2006-2007 season, but it was also an endlessly entertaining grab bag of
songs, wry anecdotes, and blog entries that could be enjoyed again and
again because every night was different. The set list chosen at random
might include encounters with Maury Povich or an analysis of High
School Musical 2
as gay fantasia.

6. Taking Over, Berkeley Rep. In one of the two
solo shows Tony Taccone directed this year (the other being Carrie
Fisher’s Wishful Drinking), hip-hop monologist Danny Hoch turned
kvetching over the gentrification of his Williamsburg neighborhood of
Brooklyn into a bitingly funny portrait gallery of working-class
natives turned outsiders and carpetbagging buffoons alike with
chameleon-like dexterity.

7. Ubu for President, Shotgun. Josh Costello’s
reworking of Alfred Jarry’s absurd and scatological Ubu Roi as a
madcap presidential election romp was fast and loose and ultimately
irresistible in Shotgun artistic director Patrick Dooley’s outdoor
staging. Casi Maggio’s pop-tart teen princess and Sung Min Park’s
new-age peacenik in particular were priceless.

8. Monster in the Dark, foolsFURY. What might
otherwise have been a standard-issue authoritarian future dystopia was
made fresh and compelling through playwright Doug Dorst’s amusing and
evocative newspeak and the dancelike physicality of artistic director
Ben Yalom’s staging following political prisoners, bureaucrats,
outsiders, teachers, zealots, bogeymen, and secret police from the iron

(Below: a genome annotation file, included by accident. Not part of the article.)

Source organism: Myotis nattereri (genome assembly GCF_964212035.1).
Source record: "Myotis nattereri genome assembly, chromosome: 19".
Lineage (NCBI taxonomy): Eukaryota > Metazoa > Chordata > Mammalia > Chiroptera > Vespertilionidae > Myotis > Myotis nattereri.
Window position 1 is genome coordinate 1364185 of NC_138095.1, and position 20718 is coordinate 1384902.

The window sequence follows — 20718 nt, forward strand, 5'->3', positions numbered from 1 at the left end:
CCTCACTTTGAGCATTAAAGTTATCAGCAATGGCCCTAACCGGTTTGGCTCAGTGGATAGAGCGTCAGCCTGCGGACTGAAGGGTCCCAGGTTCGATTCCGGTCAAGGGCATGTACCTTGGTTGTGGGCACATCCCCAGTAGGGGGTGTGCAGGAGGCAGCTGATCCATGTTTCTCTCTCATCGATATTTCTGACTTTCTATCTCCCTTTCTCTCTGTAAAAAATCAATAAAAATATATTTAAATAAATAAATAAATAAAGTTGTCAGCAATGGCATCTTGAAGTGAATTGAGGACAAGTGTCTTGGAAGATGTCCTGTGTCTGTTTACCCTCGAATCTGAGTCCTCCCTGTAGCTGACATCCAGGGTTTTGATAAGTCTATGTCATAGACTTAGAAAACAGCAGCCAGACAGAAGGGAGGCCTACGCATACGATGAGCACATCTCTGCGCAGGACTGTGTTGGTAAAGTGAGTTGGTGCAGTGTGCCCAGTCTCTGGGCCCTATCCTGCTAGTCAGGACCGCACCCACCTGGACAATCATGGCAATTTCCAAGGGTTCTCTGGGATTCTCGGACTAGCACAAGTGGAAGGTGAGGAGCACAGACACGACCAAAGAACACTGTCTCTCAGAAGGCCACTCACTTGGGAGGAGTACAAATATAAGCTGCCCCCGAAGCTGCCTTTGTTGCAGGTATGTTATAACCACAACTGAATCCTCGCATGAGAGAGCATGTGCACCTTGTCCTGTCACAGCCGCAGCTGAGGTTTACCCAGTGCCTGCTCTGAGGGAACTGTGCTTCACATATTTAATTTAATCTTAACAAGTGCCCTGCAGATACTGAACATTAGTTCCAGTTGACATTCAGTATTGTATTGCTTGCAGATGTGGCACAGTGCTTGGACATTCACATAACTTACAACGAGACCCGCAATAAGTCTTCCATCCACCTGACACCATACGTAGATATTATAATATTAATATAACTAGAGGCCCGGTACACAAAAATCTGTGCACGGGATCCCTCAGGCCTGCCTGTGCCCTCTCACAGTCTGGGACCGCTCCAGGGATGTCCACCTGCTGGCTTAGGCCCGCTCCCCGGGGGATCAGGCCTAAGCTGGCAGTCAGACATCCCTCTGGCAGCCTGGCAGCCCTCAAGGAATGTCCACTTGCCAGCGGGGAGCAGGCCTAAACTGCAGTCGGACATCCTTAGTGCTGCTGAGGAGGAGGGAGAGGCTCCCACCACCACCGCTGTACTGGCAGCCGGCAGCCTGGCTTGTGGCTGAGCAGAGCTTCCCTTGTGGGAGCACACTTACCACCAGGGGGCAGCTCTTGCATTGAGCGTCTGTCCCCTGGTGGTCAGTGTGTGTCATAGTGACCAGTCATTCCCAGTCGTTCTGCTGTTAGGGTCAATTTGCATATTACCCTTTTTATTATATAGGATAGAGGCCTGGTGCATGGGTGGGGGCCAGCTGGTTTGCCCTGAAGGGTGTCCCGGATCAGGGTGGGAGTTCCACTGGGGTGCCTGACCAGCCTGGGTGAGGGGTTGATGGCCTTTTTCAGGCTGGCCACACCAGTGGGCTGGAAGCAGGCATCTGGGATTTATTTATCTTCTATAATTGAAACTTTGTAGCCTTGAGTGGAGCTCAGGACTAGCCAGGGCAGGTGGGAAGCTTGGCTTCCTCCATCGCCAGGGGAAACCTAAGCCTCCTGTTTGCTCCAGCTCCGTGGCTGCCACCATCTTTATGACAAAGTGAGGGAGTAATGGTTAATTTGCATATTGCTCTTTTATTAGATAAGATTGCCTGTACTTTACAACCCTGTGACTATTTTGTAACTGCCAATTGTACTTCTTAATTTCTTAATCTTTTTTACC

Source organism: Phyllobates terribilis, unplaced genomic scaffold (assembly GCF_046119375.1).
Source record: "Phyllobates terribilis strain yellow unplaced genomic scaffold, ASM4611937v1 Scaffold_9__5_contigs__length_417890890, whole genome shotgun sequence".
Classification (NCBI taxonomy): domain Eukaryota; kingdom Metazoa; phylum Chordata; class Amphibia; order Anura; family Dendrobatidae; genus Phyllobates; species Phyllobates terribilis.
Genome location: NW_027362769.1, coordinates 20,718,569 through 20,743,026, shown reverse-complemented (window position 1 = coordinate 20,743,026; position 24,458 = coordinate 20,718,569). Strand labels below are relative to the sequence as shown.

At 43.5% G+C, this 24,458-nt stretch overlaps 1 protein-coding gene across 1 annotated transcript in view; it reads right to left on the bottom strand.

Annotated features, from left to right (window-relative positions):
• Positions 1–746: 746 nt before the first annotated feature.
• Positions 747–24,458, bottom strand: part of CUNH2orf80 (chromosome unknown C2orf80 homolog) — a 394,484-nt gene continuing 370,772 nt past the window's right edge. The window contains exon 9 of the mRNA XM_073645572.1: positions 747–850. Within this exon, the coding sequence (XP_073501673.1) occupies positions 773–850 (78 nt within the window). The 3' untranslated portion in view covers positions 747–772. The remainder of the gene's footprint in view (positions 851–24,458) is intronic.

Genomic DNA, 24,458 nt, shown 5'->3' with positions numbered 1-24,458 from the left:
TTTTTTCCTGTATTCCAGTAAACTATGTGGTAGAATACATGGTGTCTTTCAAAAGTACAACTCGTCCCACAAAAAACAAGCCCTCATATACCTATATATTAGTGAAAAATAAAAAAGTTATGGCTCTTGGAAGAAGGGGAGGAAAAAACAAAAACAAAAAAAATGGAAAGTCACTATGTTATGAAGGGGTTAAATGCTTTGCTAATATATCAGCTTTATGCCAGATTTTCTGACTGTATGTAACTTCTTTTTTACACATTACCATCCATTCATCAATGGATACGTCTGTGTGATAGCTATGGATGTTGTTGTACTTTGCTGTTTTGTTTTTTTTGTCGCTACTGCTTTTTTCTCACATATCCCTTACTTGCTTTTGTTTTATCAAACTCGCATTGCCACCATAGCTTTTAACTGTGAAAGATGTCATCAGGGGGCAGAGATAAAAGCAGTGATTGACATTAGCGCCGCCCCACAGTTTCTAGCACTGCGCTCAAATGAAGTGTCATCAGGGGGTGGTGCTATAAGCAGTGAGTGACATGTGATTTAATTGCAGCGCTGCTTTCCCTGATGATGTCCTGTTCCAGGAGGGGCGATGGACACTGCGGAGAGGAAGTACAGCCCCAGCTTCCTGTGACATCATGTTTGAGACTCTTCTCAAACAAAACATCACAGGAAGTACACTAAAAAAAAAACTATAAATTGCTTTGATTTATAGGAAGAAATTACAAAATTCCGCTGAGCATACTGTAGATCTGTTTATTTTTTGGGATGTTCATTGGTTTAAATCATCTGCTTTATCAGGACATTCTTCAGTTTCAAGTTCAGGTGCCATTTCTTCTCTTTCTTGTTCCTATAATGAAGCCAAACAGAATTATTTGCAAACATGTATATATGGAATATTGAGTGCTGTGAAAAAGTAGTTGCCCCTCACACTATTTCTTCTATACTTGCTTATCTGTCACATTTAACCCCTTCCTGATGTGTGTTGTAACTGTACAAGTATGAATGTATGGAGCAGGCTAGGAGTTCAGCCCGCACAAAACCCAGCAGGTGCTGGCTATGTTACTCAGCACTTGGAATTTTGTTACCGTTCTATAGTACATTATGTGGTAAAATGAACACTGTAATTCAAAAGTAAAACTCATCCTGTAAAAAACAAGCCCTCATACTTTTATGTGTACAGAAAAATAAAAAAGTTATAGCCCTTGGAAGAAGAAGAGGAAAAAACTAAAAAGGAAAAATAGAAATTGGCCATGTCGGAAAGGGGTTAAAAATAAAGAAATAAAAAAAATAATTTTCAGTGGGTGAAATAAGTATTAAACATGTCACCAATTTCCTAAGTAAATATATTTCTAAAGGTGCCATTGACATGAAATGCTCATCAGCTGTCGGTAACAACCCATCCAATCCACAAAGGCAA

grip of the Structure through Armageddon and beyond.

9. TRAGEDY: a tragedy, Berkeley Rep. Like a
Beckettian Daily Show, Will Eno’s play-as-newscast descended
gingerly into chaos with four TV reporters and a man in the street in
sky-is-falling panic over what sounds suspiciously like an ordinary
nightfall. Philosophical abstractions and hilarious poetic inanities
such as “It’s the worst world in the world here tonight, Frank” were
delivered with somber broadcaster’s gravitas as the newsmen (and the
play) gradually came to pieces in Les Waters’ dazzling production.

10. The Musical of Musicals: The Musical!,
Center REPertory Company. Telling the same dimestore melodrama tale of
the fiendish landlord and the hapless ingénue in the style of
five different Broadway songwriting teams, Eric Rockwell and Joanne
Bogart’s delightfully broad comedy proved to be a marvelously dead-on
satire of the musical genre, from the Oklahoma-like Rodgers and
Hammerstein send-up to a Sondheim Sweeney-meets-Company
mashup. The pièce de résistance was a deliciously
bombastic evisceration of Andrew Lloyd Webber pitting The
Phantom of the Opera against Evita.

Honorable mentions include TheatreFIRST’s haunting pedophilia drama
Future Me, and both Mary Zimmerman’s lush Arabian Nights
and Delroy Lindo’s sharp take on August Wilson’s Joe Turner’s Come
and Gone
at Berkeley Rep, and Jonathan Moscone’s sparkling staging
of Wilde’s An Ideal Husband at Cal Shakes.